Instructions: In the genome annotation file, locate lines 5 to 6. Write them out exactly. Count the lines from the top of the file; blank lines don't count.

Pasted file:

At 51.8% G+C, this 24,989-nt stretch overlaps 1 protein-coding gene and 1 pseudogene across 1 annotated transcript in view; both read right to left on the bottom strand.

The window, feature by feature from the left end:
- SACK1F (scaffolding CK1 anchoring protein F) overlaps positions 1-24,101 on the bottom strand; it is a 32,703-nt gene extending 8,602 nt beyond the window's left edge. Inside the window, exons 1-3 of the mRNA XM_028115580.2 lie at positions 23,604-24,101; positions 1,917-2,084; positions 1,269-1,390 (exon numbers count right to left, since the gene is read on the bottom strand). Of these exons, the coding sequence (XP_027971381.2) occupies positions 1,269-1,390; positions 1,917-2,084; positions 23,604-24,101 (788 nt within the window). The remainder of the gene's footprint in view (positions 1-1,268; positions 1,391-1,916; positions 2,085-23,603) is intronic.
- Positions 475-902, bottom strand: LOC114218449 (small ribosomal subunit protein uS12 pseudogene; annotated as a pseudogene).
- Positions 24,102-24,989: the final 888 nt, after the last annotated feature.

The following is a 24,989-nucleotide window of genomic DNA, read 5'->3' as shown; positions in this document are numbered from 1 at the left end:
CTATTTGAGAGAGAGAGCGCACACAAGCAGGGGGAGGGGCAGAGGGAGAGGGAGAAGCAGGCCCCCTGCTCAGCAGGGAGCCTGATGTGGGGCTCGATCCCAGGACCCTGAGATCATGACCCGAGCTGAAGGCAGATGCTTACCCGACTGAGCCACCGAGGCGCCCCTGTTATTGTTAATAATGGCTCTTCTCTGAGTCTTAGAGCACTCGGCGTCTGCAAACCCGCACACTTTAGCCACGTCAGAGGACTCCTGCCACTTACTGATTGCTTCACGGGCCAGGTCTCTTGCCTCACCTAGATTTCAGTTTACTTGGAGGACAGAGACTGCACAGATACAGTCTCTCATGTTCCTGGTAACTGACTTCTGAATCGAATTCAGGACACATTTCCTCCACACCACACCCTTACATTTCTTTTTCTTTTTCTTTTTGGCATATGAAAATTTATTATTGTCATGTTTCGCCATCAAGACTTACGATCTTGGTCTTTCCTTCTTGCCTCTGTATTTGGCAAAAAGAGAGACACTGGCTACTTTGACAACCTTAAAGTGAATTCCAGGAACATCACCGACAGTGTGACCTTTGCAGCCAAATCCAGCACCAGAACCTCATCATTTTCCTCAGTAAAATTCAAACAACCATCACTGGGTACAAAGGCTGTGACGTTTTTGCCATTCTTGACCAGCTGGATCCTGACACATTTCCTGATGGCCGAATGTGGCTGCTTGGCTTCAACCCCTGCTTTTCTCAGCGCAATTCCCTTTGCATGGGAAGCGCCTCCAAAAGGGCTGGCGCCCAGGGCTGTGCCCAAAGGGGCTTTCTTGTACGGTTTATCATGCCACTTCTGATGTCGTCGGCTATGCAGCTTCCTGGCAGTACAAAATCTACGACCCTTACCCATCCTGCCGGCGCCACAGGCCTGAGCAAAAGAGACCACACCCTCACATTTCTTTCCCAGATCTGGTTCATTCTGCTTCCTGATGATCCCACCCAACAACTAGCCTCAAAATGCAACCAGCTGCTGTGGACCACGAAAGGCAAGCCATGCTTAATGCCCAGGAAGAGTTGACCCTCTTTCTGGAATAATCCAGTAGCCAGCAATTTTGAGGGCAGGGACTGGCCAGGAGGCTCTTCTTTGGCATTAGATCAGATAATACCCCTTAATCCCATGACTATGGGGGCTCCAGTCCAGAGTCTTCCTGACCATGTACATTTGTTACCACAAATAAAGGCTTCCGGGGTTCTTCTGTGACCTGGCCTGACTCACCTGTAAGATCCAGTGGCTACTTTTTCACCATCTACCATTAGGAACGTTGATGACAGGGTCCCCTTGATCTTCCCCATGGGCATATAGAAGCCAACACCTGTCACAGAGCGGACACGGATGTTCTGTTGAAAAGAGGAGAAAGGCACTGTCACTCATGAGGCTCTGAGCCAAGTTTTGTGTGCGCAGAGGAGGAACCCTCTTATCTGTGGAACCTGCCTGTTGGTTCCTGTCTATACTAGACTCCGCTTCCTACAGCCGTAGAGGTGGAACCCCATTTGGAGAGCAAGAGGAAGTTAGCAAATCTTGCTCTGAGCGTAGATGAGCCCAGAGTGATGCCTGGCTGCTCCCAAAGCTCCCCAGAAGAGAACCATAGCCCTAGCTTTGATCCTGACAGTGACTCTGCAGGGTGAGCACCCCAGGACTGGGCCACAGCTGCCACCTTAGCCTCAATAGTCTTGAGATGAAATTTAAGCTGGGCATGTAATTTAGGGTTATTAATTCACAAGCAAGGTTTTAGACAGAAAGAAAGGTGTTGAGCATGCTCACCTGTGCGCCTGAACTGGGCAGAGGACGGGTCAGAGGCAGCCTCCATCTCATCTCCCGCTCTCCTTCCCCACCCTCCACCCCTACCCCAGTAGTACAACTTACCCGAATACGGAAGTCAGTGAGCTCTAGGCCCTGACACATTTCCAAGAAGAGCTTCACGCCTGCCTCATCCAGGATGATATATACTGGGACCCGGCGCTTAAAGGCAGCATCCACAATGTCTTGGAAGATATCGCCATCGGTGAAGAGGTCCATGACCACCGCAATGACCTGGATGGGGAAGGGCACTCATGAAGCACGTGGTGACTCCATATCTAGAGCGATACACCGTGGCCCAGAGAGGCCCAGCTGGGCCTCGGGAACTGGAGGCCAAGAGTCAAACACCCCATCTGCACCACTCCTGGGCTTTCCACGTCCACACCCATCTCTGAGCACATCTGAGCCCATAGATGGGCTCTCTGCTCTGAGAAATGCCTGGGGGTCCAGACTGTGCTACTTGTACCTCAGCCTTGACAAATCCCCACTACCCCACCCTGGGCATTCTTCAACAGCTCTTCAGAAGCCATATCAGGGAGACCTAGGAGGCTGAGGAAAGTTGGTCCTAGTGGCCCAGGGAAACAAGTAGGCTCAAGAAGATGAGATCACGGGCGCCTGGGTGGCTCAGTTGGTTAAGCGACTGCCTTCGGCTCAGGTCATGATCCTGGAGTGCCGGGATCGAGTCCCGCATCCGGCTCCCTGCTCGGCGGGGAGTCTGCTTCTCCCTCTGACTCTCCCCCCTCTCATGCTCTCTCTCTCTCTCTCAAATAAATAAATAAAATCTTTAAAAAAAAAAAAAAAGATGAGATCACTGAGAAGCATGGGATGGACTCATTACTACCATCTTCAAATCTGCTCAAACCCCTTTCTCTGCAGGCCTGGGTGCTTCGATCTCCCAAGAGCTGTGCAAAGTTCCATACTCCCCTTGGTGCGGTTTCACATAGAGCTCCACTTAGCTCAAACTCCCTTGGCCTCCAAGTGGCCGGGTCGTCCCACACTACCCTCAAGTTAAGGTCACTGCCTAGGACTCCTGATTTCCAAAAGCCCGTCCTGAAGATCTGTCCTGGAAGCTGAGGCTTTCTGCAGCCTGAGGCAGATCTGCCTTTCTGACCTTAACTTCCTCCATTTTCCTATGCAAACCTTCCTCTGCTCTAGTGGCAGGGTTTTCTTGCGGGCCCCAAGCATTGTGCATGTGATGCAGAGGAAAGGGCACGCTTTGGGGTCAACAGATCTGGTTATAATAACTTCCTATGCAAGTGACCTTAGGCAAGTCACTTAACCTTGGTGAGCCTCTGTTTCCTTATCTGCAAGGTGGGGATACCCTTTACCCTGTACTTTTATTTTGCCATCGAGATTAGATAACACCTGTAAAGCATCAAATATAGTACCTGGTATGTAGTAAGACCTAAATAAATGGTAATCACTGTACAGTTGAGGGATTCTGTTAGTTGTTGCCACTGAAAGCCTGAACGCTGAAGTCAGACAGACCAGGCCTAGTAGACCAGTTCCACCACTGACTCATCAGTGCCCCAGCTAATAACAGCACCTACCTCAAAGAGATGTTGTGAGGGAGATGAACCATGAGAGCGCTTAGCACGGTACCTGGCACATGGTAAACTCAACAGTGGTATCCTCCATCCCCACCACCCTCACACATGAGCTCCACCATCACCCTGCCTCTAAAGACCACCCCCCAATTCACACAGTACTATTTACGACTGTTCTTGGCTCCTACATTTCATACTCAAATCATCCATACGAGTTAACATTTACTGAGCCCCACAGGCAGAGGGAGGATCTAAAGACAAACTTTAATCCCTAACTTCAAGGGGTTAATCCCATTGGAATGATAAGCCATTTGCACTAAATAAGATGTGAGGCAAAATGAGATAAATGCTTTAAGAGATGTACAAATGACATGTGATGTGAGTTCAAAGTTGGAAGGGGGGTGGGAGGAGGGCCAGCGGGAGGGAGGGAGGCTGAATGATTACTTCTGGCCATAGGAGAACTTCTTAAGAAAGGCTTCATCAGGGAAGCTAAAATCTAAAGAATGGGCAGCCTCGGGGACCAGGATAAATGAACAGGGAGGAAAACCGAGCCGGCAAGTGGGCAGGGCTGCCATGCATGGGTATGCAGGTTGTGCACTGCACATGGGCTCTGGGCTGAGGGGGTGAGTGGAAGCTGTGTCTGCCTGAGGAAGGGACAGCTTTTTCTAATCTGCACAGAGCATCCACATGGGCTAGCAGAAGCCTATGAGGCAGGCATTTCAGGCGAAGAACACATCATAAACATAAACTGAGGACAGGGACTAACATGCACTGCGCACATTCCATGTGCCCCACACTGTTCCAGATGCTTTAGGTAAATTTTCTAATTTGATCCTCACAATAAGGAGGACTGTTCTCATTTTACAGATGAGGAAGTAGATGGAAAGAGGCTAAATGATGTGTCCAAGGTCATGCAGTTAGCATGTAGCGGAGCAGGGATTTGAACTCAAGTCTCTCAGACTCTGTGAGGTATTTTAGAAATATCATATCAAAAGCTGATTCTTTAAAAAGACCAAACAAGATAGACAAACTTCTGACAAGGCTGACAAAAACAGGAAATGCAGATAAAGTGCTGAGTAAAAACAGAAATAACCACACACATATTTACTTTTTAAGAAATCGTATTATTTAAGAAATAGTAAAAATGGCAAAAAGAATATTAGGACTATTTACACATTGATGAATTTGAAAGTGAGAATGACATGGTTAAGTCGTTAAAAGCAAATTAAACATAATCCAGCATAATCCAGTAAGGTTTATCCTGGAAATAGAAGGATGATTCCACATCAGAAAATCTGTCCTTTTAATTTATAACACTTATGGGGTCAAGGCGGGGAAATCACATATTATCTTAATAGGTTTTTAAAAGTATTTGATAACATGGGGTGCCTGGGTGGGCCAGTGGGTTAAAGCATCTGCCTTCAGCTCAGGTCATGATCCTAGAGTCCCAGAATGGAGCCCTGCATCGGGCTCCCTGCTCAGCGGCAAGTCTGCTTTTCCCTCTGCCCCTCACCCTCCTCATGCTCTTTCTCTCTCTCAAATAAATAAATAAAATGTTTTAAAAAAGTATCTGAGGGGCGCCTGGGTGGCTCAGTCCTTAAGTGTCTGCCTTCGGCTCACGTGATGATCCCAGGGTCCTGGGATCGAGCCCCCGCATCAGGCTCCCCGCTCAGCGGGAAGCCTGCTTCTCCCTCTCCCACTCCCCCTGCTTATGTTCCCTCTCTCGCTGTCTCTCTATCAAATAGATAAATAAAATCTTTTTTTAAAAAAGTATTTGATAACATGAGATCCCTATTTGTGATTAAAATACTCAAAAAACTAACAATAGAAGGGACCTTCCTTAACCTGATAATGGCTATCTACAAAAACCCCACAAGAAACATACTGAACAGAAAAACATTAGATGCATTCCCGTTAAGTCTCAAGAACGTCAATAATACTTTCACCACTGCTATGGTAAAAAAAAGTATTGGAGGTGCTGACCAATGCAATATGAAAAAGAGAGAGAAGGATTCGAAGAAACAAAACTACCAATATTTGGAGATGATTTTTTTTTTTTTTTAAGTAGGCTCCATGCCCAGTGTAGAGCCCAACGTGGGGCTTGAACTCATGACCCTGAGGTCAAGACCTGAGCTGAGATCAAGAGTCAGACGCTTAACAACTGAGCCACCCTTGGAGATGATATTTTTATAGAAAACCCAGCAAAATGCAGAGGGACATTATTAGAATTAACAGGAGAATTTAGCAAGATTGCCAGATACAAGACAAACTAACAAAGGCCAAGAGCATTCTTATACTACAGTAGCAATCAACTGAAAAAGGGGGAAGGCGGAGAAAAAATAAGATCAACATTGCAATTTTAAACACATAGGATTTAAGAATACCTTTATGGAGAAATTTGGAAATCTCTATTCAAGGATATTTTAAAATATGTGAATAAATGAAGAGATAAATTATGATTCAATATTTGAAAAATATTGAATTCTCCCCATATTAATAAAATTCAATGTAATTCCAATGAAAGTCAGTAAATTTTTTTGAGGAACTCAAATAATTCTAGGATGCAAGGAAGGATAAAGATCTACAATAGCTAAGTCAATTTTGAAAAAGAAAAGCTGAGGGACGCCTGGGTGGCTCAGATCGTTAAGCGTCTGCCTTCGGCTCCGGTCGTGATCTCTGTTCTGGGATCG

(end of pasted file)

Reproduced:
- Positions 24,102-24,989: the final 888 nt, after the last annotated feature.

The following is a 24,989-nucleotide window of genomic DNA, read 5'->3' as shown; positions in this document are numbered from 1 at the left end: